Spring break season is upon us, and summer is quickly approaching. With the promise of warmer weather comes the tantalizing dream of getting away for a few days on a sun-soaked vacation. However, the allure of seasonal travel hides the reality that going on vacation is never as simple as the commercials make it seem, especially for those that struggle with chronic anxiety or depression.
The idea of going on vacation may leave you with questions. Is it safe to go on a trip that keeps you away from your regular support group? Can you cope with the changes in your routine that travel will cause? Let’s look at some of the ways that traveling can trigger anxiety and depression, and look at what you can do to ensure you experience the best trip possible, no matter what.
Traveling Is Stressful For Everyone
As much as we all go on vacation to get away from the stress of our daily lives, there’s no denying that the process of traveling comes with its own set of difficulties. Leaving your daily routine to travel is full of uncertainties for everyone, but the things that stress one person out might have little effect on another, meaning that the pressure of catching flights, navigating an unfamiliar city or trying to speak a new language might heighten your stress levels to the point that your anxiety or depression might become worse.
For this reason, if you know that you’re susceptible to anxiety attacks or are familiar with days when getting out of bed feels like too much effort, it’s important to take some extra planning steps before leaving on your vacation to ensure you stay healthy and happy.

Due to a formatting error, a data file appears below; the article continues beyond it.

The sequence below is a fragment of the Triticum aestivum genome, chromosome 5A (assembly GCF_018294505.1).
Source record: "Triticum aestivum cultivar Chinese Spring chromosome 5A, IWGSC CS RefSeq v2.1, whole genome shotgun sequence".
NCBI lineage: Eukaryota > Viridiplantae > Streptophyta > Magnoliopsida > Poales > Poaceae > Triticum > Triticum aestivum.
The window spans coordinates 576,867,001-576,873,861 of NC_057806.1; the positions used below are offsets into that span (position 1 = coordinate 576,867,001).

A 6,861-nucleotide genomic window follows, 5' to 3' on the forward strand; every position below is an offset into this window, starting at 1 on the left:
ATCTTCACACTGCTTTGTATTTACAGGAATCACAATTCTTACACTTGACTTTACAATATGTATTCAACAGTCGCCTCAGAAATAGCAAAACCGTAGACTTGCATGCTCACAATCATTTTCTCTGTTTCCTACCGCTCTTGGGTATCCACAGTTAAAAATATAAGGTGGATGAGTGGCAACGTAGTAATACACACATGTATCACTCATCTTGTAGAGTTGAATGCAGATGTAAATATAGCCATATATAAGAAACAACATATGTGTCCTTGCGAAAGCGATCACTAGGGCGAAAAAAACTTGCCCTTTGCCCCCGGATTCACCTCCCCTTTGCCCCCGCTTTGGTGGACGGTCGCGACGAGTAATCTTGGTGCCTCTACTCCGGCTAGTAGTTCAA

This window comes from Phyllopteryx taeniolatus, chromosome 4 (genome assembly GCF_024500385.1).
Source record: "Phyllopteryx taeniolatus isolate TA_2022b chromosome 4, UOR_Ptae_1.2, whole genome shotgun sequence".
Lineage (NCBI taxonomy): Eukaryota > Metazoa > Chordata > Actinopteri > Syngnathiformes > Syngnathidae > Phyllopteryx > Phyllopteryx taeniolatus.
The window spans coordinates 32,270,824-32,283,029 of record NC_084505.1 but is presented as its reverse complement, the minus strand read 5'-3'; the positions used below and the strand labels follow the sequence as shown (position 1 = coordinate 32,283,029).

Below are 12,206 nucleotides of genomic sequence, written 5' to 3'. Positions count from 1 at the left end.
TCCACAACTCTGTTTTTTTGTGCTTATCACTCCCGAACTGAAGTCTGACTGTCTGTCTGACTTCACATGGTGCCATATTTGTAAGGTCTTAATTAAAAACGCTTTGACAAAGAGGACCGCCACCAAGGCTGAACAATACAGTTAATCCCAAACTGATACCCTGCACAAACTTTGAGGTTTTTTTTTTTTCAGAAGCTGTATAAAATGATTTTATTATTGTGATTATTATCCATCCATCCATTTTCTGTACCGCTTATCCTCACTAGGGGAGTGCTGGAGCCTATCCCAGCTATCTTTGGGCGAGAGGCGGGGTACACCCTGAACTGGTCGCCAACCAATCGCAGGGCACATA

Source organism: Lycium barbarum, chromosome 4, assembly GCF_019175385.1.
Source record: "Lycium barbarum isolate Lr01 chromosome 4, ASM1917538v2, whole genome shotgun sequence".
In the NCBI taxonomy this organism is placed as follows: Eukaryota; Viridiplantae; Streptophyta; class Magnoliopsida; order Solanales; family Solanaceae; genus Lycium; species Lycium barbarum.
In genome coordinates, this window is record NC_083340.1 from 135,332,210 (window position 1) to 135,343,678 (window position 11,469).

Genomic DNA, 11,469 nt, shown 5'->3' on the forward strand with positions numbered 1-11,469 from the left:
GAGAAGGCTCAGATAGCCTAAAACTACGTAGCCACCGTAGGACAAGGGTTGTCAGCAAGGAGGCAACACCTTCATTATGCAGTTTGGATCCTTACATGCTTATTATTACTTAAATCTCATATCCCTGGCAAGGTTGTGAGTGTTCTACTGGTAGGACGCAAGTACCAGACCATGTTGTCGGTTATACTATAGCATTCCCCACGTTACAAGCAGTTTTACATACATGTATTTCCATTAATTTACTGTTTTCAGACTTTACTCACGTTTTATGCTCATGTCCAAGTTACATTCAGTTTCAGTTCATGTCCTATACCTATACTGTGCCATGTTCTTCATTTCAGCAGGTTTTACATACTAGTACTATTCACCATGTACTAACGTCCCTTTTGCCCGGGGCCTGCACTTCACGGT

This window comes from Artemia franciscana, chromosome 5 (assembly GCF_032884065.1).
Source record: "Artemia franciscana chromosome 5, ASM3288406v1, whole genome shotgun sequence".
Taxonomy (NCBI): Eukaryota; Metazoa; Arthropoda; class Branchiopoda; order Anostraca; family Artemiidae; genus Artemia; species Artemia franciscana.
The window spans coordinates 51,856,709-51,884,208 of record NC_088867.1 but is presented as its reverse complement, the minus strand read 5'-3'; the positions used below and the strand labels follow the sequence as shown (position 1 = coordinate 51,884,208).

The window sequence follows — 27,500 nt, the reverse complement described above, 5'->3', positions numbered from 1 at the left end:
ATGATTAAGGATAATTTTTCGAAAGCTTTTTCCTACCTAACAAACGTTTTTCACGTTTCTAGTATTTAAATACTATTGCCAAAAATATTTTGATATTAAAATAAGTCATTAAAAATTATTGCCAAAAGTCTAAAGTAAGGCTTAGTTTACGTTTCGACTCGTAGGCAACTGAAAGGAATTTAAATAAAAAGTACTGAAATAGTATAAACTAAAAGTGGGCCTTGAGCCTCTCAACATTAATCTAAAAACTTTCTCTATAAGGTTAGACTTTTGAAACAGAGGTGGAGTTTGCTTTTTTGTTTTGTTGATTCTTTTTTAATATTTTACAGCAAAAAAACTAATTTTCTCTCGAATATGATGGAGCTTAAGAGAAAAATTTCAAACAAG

If this sounds like you, here are some important considerations you should make for your health before starting your trip.
Dealing With Depression
When you suffer from depression, it can quickly take over much of your life. You don’t have to let it control your travel dreams too. About eight percent of Canadians experience bouts of depression throughout their lives, but there is plenty you can do to keep it from compromising your trip. Below are some tips that will help you keep your spirits high while traveling to prevent a depressive mood from settling in.
– Travel during the day: Depressed people often find it hard to motivate themselves in the mornings and evening, so plan your trips during the daylight hours as much as possible. Not only does this match your body’s natural rhythms, it also helps you adjust better to time zone differences.
– Stay away from excessive alcohol: Nothing can wreck your travel mood more than overdoing it on alcohol, especially if you mix your booze with anti-depression meds. Work hard to moderate yourself, and you’ll feel better throughout your trip.
– Be realistic about your energy levels: If If you’ve been struggling to find the energy to get out of bed at home, don’t book a busy trip that never allows time for a break. Instead, keep your schedule manageable and focus on living in the moment. You’ll get the recharge you need without pushing yourself beyond what you can handle.